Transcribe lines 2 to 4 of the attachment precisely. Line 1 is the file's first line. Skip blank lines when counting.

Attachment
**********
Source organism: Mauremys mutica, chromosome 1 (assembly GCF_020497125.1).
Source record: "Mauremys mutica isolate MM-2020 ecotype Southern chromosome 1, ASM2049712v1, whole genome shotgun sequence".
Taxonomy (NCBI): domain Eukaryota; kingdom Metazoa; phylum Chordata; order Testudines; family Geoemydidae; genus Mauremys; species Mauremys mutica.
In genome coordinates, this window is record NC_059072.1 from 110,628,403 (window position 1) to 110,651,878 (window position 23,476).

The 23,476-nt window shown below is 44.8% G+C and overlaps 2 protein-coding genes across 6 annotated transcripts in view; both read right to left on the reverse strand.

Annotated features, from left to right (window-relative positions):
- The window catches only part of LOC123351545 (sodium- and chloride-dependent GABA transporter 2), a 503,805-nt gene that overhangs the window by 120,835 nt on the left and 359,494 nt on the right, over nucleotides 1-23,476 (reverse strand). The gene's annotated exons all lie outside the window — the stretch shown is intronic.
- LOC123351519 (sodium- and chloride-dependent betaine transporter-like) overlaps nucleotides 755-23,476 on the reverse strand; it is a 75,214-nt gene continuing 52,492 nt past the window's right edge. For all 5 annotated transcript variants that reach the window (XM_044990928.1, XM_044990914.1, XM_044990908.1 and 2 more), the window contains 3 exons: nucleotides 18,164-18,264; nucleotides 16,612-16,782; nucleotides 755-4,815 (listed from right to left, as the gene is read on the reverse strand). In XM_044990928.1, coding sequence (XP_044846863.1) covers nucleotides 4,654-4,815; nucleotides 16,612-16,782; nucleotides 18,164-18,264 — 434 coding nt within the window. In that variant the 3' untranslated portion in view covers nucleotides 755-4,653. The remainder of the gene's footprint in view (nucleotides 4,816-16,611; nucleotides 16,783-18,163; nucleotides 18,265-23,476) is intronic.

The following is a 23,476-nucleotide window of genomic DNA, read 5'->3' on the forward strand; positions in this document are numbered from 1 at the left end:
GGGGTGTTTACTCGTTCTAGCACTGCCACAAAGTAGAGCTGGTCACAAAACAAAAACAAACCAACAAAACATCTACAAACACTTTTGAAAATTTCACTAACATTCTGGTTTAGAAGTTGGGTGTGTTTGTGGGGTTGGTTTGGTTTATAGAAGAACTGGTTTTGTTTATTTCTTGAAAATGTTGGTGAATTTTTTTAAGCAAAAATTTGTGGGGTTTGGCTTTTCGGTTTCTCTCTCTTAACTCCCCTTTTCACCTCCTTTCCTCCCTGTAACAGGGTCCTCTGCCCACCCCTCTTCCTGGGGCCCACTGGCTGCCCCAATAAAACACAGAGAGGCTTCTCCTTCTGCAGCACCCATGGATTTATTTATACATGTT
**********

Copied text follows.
Source record: "Mauremys mutica isolate MM-2020 ecotype Southern chromosome 1, ASM2049712v1, whole genome shotgun sequence".
Taxonomy (NCBI): domain Eukaryota; kingdom Metazoa; phylum Chordata; order Testudines; family Geoemydidae; genus Mauremys; species Mauremys mutica.
In genome coordinates, this window is record NC_059072.1 from 110,628,403 (window position 1) to 110,651,878 (window position 23,476).